Black Writing in Britain
Examine a range of literary texts by black writers written in or about Britain from the 1950s until the present day.
This module will encourage you to study and partake in the practice of writing with a focus on the breadth of genre. You'll also rework samples of writing in specialist areas.
Voices and Visions
You'll be introduced to new writing specialisms with a particular focus on visual and vocal communication. Throughout this module you'll practice independent learning strategies and draft original creative work to enhance collaboration, research, editing and reviewing skills. You'll be taught how to combine information, think laterally and develop resonant visual and sonic narratives.
This module facilitates the process of working independently, with peers and with a supervisor, to construct and finish – to a high standard – an original piece of creative writing. This may be a screenplay, a play script, a short story or collection of short stories, a collection of poetry, the start of a novel, a game, or a piece of graphic fiction.
English and Creative Industries Project
Working with an employer on a defined project or output, you’ll utilise the skills and knowledge gained over the course of your studies within a work setting. Under supervision, you will plan, manage and deliver a work-based project. (NB: This module may be taken alongside the dissertation)
Other optional modules typically available include:
This module gives you the chance to develop your professional portfolio. You will be supported by a tutor and the industry team as you audit your skills, update your CV, develop contacts through networking and carry out an assignment set by an Industry client. You will develop your professional skills in a working environment by completing 12-hours of freelance activity which you will reflect on in your portfolio.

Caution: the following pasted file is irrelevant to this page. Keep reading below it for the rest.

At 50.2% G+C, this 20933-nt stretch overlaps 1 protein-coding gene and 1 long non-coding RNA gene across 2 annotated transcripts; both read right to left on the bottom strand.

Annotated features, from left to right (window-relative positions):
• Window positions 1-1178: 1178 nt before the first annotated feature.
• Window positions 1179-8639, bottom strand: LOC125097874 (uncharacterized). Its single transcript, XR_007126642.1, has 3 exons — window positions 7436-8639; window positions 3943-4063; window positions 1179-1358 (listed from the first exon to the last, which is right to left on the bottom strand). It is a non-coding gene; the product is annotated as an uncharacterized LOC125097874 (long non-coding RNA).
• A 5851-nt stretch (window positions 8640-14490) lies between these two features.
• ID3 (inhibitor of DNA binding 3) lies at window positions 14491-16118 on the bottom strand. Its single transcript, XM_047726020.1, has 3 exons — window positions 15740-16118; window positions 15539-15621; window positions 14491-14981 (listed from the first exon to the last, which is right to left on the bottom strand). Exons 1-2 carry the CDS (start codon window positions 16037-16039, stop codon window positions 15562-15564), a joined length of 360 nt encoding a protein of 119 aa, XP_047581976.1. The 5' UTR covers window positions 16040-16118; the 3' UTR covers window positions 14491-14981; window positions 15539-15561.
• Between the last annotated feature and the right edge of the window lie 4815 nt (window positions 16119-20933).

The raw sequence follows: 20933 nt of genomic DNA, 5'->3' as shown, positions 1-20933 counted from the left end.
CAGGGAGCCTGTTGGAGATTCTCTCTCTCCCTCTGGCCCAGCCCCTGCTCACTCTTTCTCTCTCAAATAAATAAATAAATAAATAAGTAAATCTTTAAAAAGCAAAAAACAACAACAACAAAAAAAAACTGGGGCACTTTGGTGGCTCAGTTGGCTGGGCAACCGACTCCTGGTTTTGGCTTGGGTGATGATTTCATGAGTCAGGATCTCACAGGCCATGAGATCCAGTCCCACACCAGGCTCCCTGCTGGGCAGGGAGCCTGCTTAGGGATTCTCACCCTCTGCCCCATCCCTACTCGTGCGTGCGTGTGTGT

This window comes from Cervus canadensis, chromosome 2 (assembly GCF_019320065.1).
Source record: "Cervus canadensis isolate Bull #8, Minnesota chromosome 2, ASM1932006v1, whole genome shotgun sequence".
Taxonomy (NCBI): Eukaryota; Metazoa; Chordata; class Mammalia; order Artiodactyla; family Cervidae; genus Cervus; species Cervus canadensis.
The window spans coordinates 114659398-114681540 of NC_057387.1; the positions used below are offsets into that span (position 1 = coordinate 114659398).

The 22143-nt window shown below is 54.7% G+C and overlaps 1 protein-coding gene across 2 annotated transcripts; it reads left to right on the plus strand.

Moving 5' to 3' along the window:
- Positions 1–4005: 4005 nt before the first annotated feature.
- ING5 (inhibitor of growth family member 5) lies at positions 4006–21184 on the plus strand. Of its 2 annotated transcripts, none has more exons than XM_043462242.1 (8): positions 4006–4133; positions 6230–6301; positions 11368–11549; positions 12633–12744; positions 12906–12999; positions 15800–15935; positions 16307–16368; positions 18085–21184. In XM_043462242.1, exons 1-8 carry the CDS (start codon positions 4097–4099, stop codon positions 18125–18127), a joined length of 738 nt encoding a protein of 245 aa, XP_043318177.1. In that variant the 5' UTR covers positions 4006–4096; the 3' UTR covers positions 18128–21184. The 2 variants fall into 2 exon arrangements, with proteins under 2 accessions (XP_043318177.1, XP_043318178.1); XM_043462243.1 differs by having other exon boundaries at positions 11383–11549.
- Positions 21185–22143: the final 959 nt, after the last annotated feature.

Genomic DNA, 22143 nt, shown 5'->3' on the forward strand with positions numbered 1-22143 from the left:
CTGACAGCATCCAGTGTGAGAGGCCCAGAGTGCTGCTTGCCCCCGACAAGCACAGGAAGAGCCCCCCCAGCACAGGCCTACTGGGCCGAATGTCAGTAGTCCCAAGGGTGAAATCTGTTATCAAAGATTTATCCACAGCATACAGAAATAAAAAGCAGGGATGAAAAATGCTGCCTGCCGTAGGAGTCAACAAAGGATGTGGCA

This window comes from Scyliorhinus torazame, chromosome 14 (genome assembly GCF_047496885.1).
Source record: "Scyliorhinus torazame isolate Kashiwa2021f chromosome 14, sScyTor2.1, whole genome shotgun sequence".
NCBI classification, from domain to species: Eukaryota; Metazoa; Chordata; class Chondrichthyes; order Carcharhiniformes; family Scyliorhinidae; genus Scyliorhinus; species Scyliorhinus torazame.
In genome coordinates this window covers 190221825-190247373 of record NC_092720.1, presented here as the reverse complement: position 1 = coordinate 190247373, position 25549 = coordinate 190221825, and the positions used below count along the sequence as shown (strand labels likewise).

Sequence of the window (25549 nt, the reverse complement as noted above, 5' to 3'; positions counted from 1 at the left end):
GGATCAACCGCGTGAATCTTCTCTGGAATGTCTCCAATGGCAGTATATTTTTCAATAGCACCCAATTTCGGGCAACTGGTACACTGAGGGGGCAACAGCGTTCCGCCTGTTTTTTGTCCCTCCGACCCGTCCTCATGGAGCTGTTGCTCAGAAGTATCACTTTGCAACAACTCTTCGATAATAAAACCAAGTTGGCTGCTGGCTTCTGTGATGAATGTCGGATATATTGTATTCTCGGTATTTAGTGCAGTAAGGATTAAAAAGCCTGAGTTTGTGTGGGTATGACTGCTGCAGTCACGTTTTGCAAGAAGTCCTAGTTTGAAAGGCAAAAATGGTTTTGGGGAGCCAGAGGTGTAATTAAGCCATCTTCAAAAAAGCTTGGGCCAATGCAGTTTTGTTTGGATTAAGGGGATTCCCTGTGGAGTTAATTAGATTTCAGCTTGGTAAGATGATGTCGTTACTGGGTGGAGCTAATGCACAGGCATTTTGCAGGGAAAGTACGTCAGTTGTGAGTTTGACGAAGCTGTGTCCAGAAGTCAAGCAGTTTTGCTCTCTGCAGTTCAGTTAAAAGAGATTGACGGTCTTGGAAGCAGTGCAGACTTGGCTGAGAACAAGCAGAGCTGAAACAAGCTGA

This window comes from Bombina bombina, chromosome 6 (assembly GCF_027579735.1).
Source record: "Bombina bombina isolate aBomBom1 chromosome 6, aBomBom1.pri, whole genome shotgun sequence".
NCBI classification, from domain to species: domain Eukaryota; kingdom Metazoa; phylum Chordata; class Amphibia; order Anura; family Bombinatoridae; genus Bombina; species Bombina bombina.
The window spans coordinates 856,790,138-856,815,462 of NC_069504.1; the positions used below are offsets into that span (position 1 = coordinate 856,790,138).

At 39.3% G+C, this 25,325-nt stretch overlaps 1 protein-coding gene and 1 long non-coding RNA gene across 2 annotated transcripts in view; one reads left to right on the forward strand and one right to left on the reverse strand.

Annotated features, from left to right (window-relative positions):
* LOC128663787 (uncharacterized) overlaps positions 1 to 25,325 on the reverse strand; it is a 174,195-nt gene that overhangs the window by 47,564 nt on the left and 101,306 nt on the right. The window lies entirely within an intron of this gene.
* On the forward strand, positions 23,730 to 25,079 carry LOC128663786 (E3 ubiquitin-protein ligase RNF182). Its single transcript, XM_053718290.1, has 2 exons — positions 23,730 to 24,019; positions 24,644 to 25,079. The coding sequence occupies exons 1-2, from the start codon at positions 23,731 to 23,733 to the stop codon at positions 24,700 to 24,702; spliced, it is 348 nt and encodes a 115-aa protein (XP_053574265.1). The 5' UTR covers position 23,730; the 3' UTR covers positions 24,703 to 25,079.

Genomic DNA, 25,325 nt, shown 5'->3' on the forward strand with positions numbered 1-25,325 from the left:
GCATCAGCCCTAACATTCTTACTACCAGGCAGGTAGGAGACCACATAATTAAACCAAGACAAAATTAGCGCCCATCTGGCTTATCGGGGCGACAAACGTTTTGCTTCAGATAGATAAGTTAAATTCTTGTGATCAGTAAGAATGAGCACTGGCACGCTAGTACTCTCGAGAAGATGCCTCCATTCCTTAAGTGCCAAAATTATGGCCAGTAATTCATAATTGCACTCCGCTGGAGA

Performance and Collaboration
The module will introduce you to the art of collaboration. You will improve your communication skills while collaborating on stories, plays or projects, create and edit work for performance and research live literature events. You will be expected to produce and deliver material in a variety of ways, which may include site specific installations, working to commission, spoken word, screenplays and multimedia presentations.
Postcolonial Texts: Narratives of Liberation
This module will focus on a range of postcolonial texts and consider the relationship between acts of representation and the politics of anti-colonialism and post-colonialism. This module will help you to develop the ability to work across a range of theoretical and literary texts in original ways.
Travel Writing: Texts, Contexts, Theory
Gain an overview of travel writing and consider the relationship of travel writing to society and to other forms of literature. There will be an in-depth study of selected regions, authors and themes. There are many issues that you may want to explore, such as construction of self and place in travel writing and traveller's representations of other cultures.
Modernism and Modernity
Throughout this module you'll explore some of the central features of the many transnational movements of modernism through a selection of literary texts. You'll examine how the experimental qualities of modernist culture were conditioned by responses to changes in social and technological modernity. An innovative feature of the module is the focus upon the modernist little magazine (which will be studied in digital form, therefore introducing some of the ideas of Digital Humanities to students).